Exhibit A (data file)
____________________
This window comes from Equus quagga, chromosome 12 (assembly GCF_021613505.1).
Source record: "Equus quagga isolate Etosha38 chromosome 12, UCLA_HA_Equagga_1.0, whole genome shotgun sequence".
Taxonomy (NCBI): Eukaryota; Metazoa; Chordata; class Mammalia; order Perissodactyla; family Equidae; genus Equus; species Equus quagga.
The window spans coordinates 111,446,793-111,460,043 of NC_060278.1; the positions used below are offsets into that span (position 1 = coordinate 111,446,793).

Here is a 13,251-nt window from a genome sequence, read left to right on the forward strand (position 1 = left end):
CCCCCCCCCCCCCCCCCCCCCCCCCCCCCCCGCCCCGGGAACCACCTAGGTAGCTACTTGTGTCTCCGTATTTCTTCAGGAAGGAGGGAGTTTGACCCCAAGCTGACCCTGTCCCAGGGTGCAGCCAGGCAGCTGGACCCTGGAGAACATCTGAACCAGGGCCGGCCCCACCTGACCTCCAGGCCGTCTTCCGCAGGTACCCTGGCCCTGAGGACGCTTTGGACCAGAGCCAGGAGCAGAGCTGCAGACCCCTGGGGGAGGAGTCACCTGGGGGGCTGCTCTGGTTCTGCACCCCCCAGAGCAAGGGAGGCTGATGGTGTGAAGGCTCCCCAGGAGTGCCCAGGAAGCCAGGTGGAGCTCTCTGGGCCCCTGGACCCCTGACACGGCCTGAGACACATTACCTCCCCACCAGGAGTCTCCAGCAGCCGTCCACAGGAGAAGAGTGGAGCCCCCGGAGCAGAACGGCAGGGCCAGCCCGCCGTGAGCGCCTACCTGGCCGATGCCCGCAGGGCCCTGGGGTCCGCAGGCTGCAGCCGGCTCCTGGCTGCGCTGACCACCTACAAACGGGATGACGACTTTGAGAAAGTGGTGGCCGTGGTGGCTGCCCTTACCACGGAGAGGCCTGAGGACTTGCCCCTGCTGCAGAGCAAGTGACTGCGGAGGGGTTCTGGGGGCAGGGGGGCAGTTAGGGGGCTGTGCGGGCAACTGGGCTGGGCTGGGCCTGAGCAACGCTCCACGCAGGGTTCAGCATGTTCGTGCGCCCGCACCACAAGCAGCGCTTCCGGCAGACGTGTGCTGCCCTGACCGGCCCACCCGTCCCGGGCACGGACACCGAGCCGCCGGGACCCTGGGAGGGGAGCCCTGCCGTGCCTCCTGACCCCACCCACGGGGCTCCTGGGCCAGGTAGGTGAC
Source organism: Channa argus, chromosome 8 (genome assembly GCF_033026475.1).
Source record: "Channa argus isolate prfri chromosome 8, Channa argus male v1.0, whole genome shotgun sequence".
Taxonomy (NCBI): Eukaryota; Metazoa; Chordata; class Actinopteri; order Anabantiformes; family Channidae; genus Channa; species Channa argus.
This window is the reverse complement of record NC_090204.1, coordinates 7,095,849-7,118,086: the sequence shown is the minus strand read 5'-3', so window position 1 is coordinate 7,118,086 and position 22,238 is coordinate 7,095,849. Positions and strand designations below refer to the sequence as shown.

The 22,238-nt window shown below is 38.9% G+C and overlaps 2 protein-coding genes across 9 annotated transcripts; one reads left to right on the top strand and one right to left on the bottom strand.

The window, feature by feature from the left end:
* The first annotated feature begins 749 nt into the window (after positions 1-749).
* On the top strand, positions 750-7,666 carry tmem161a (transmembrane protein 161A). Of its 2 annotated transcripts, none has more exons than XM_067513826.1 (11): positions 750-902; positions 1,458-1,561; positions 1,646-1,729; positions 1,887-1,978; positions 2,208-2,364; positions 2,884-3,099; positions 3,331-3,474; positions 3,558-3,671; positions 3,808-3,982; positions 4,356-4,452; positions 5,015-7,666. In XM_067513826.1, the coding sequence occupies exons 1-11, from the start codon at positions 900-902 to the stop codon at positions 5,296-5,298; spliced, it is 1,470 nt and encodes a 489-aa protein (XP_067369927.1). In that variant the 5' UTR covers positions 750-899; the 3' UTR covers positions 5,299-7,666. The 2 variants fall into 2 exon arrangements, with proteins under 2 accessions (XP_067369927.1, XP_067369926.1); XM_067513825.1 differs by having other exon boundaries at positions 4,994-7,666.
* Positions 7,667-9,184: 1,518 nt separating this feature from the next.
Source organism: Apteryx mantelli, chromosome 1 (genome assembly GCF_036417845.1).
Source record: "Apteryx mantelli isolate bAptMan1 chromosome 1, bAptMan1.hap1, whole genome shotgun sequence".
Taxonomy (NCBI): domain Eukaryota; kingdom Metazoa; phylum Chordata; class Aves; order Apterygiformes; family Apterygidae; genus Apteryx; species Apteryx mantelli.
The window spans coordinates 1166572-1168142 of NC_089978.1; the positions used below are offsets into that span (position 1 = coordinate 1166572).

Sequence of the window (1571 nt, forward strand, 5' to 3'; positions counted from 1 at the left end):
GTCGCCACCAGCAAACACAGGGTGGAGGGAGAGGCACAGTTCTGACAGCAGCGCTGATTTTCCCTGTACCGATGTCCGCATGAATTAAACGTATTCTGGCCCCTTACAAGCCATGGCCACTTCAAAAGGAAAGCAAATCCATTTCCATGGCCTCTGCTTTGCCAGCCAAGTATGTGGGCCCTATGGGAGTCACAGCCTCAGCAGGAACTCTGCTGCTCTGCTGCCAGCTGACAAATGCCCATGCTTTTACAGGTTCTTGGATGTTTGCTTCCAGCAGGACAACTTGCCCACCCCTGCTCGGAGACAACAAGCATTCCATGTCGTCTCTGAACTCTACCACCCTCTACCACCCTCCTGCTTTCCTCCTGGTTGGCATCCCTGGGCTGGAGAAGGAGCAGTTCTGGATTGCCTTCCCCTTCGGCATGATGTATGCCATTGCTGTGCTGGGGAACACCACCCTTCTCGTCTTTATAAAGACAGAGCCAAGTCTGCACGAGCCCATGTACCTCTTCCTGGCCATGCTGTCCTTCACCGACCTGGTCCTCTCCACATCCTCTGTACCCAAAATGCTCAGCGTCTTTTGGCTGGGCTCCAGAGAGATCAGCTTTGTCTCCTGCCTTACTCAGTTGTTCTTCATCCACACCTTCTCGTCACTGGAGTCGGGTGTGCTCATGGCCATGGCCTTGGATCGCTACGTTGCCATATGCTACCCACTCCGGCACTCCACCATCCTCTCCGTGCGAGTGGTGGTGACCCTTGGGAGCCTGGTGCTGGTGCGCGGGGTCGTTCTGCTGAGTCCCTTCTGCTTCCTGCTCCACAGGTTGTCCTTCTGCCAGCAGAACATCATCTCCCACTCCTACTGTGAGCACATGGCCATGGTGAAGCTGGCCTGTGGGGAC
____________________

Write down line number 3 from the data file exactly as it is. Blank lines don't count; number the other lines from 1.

Taxonomy (NCBI): Eukaryota; Metazoa; Chordata; class Mammalia; order Perissodactyla; family Equidae; genus Equus; species Equus quagga.